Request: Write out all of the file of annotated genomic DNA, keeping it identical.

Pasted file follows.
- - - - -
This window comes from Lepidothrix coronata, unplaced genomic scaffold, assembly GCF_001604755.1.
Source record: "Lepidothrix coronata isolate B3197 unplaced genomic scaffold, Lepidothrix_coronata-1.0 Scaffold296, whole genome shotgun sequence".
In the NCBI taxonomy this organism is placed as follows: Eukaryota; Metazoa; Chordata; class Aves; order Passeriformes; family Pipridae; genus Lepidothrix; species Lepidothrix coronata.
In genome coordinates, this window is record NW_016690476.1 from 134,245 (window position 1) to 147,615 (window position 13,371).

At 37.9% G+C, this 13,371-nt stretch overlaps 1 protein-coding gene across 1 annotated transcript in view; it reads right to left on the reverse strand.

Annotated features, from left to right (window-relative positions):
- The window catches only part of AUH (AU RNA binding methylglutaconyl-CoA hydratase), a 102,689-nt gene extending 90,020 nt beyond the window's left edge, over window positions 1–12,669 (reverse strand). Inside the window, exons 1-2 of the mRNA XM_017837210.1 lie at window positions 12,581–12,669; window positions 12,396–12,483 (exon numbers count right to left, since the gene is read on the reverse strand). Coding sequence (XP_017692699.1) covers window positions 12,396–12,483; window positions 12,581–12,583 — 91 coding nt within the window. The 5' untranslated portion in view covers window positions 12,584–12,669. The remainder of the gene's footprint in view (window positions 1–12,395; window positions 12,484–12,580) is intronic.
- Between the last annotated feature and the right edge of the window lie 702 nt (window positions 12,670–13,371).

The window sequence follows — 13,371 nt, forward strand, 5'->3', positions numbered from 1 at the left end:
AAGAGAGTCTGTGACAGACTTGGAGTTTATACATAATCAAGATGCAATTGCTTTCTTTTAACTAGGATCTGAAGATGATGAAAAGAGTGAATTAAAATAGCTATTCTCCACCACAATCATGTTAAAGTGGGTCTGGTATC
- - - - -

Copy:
This window comes from Lepidothrix coronata, unplaced genomic scaffold, assembly GCF_001604755.1.
Source record: "Lepidothrix coronata isolate B3197 unplaced genomic scaffold, Lepidothrix_coronata-1.0 Scaffold296, whole genome shotgun sequence".
In the NCBI taxonomy this organism is placed as follows: Eukaryota; Metazoa; Chordata; class Aves; order Passeriformes; family Pipridae; genus Lepidothrix; species Lepidothrix coronata.
In genome coordinates, this window is record NW_016690476.1 from 134,245 (window position 1) to 147,615 (window position 13,371).

At 37.9% G+C, this 13,371-nt stretch overlaps 1 protein-coding gene across 1 annotated transcript in view; it reads right to left on the reverse strand.

Annotated features, from left to right (window-relative positions):
- The window catches only part of AUH (AU RNA binding methylglutaconyl-CoA hydratase), a 102,689-nt gene extending 90,020 nt beyond the window's left edge, over window positions 1–12,669 (reverse strand). Inside the window, exons 1-2 of the mRNA XM_017837210.1 lie at window positions 12,581–12,669; window positions 12,396–12,483 (exon numbers count right to left, since the gene is read on the reverse strand). Coding sequence (XP_017692699.1) covers window positions 12,396–12,483; window positions 12,581–12,583 — 91 coding nt within the window. The 5' untranslated portion in view covers window positions 12,584–12,669. The remainder of the gene's footprint in view (window positions 1–12,395; window positions 12,484–12,580) is intronic.
- Between the last annotated feature and the right edge of the window lie 702 nt (window positions 12,670–13,371).

The window sequence follows — 13,371 nt, forward strand, 5'->3', positions numbered from 1 at the left end:
AAGAGAGTCTGTGACAGACTTGGAGTTTATACATAATCAAGATGCAATTGCTTTCTTTTAACTAGGATCTGAAGATGATGAAAAGAGTGAATTAAAATAGCTATTCTCCACCACAATCATGTTAAAGTGGGTCTGGTATC